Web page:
• 5 Pounds 2020, United Kingdom (Great Britain), Elizabeth II, Tower of London, Infamous Prison
  • 5 Pounds 2020, United Kingdom (Great Britain), Elizabeth II, Tower of London, Infamous Prison

The Royal Mint issued the continuation of the epic story of London’s imposing royal palace and fortress with a second commemorative coin series. A set of four commemorative coins will mark four further fascinating aspects of the diverse history of the Tower of London, including some of the many institutions founded at the Tower and functioning there for hundreds of years.

The first coin in the series – The White Tower – will feature the iconic mace of office carried by the Chief Yeoman Warder of the Tower of London. Additional coins will feature The Royal Menagerie, The Royal Mint and The Infamous Prison.

The Tower of London was built as a secure fortress and a symbol of royal power. Behind the castle's walls were storehouses for weapons and the Royal Mint produced the nation's coins. It was also a royal palace with luxuriously furnished apartments and a menagerie of royal beasts. But the Tower was also used to contain people who posed a serious threat to national security.

The first prisoner of the Tower, Ranulf Flambard, Bishop of Durham was also the Tower's first escapee. In 1101 he climbed through one of the White Tower's windows using a rope smuggled to him in a gallon of wine. Over 800 years later, on 15 August 1941, Josef Jakobs was the last person to be executed by firing squad at the Tower, having been found guilty of spying for Germany during the Second World War. In between, the Tower has held in custody Scottish Kings and French Dukes, young princes and princesses and lords, ladies and archbishops, alongside common thieves, religious conspirators and even a few politicians.


The fifth crowned portrait of HM Queen Elizabeth II facing right, wearing the George IV State Diadem and drop earrings.

The George IV State Diadem, officially the Diamond Diadem, is a type of crown that was made in 1820 for King George IV. The diadem is worn by queens and queens consort in procession to coronations and State Openings of Parliament. The piece of jewelry has been featured in paintings and on stamps and currency. It can be seen in the Queen's Gallery at Buckingham Palace.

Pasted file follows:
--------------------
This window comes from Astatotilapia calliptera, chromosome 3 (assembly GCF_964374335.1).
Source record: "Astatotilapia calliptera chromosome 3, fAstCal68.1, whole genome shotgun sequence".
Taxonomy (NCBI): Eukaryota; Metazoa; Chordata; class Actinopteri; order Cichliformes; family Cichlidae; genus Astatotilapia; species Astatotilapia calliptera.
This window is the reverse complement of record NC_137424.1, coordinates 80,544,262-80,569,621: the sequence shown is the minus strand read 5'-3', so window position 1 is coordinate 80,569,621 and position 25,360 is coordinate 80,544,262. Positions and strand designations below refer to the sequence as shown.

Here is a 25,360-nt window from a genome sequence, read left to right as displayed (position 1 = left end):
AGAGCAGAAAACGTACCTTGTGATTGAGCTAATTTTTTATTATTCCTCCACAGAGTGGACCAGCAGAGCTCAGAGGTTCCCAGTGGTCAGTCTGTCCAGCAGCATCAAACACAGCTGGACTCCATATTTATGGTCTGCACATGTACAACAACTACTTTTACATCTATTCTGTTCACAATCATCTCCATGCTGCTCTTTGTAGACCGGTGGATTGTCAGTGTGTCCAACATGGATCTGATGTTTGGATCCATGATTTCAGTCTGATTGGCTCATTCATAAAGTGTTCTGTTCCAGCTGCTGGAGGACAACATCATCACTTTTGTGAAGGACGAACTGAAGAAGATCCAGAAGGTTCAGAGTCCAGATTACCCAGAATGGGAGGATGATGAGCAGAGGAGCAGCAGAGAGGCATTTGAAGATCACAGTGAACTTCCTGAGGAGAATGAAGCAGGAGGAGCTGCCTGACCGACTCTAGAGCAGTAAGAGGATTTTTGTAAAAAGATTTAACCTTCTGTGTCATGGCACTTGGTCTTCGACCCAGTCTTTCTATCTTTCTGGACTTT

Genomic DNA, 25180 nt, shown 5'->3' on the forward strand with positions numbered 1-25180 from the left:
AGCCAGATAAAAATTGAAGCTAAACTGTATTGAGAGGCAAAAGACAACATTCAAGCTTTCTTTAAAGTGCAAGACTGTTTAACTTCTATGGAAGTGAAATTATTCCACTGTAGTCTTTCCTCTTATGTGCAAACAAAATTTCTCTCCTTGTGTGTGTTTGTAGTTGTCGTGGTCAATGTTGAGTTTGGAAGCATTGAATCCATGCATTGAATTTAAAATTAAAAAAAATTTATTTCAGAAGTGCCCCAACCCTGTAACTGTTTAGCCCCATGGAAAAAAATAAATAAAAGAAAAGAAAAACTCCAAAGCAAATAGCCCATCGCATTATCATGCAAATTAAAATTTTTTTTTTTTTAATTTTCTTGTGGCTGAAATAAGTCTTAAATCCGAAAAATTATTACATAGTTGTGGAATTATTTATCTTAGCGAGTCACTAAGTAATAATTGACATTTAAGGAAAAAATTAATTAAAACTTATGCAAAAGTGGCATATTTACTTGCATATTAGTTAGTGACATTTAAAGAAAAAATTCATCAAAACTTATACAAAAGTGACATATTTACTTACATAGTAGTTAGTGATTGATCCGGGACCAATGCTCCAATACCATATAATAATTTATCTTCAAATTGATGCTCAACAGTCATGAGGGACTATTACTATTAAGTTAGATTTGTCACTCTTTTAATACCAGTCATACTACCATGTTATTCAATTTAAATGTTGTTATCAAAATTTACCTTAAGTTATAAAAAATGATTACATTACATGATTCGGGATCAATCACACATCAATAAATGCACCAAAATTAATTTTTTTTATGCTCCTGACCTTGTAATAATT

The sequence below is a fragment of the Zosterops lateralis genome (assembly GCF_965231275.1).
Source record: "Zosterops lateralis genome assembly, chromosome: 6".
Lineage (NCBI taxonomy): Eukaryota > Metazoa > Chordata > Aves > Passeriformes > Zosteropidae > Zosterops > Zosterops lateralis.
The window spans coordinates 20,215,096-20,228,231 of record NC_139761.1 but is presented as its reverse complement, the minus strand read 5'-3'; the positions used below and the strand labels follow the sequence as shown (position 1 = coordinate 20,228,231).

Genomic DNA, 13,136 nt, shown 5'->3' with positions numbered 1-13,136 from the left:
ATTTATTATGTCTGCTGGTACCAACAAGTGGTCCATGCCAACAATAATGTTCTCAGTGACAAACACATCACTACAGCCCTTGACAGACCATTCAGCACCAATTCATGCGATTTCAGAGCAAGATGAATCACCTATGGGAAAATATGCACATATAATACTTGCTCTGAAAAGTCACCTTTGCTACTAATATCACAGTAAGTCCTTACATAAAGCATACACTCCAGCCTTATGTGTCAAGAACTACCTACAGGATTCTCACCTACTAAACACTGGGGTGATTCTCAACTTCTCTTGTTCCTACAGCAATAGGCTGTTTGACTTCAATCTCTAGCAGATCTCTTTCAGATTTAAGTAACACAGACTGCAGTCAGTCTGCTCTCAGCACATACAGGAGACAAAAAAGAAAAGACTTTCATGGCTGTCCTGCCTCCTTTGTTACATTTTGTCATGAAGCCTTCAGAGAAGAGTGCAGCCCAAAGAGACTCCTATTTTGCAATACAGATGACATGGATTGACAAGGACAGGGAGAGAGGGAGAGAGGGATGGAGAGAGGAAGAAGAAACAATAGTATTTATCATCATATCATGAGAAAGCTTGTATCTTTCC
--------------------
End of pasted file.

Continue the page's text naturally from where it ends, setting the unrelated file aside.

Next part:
ELIZABETH II DEI GRATIA REGINA FIDEI DEFENSATRIX means Elizabeth II, by the grace of God, Queen and Defender of the Faith.

Engraver: Jody Clark



Depicts an actual inscription in the Tower, the ‘graffiti’ carved by prisoners hundreds of years ago, which has been preserved and can still be seen today. The Norman arched window is a distinctive feature at the Tower and it mirrored the curve of a coin, works as a device to unify the four coins in series.

A special Tower mint mark is on the bottom right.

This inscription signed by Thomas Miagh in 1581 is in the Beauchamp Tower: THOMAS MIAGH – WHICH LETH HERE THAT FAYNE WOLD FROM HENS BE GON BY TORTURE STRAUNGE MI TROUTH WAS TRYED YET OF MY LIBERTY DENIED. An Irishman Thomas Miagh was committed to the Tower in 1581 for leading rebellion against Elizabeth in his homeland.

Designer: Tim Noad

MY •
dENIEd •


5 Pounds (Crown)

5th portrait, Gold Proof Coin
Type Commemorative Issue (Non-circulating)
Material Gold
Fineness 0.916
Weight 39.94 g
Diameter 38.61 mm
Thickness -
Shape round
Alignment Medal
Royal Mint

Related coins

5th portrait, Ceremony of the Keys

Tower of London

Cupronickel, 28.2 g, ⌀ 38.6 mm
5th portrait, Silver Proof Coin, Ceremony of the Keys

Tower of London

Silver, 28.28 g, ⌀ 38.61 mm
5th portrait, Gold Proof Coin, Ceremony of the Keys

Tower of London

Gold, 39.94 g, ⌀ 38.61 mm